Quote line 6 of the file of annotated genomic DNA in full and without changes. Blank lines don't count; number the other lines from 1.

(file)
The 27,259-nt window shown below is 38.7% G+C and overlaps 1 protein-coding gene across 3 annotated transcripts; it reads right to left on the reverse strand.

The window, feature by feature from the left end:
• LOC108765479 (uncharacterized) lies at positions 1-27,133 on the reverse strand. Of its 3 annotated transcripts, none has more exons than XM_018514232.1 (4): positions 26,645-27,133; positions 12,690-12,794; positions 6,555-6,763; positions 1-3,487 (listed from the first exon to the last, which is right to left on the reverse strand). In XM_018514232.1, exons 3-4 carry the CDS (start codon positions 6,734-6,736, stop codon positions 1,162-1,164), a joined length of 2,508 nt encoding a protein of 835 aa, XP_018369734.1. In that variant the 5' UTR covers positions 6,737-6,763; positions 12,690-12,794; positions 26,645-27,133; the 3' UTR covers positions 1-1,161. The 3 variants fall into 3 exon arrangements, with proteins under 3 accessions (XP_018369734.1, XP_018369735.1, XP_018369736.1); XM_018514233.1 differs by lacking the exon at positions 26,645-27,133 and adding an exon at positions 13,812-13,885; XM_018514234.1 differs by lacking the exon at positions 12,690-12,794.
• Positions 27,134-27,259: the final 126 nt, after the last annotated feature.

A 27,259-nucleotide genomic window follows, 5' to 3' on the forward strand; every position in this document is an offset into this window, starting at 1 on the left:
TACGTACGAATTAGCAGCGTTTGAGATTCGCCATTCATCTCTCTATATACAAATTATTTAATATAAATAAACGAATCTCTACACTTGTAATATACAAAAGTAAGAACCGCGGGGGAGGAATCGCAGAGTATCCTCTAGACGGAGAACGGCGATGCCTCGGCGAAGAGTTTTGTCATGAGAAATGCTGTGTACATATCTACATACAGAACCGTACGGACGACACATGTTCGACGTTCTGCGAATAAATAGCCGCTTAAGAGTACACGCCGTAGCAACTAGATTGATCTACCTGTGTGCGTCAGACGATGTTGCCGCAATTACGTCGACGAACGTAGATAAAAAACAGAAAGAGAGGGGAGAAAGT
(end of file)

TACGTACGAATTAGCAGCGTTTGAGATTCGCCATTCATCTCTCTATATACAAATTATTTAATATAAATAAACGAATCTCTACACTTGTAATATACAAAAGTAAGAACCGCGGGGGAGGAATCGCAGAGTATCCTCTAGACGGAGAACGGCGATGCCTCGGCGAAGAGTTTTGTCATGAGAAATGCTGTGTACATATCTACATACAGAACCGTACGGACGACACATGTTCGACGTTCTGCGAATAAATAGCCGCTTAAGAGTACACGCCGTAGCAACTAGATTGATCTACCTGTGTGCGTCAGACGATGTTGCCGCAATTACGTCGACGAACGTAGATAAAAAACAGAAAGAGAGGGGAGAAAGT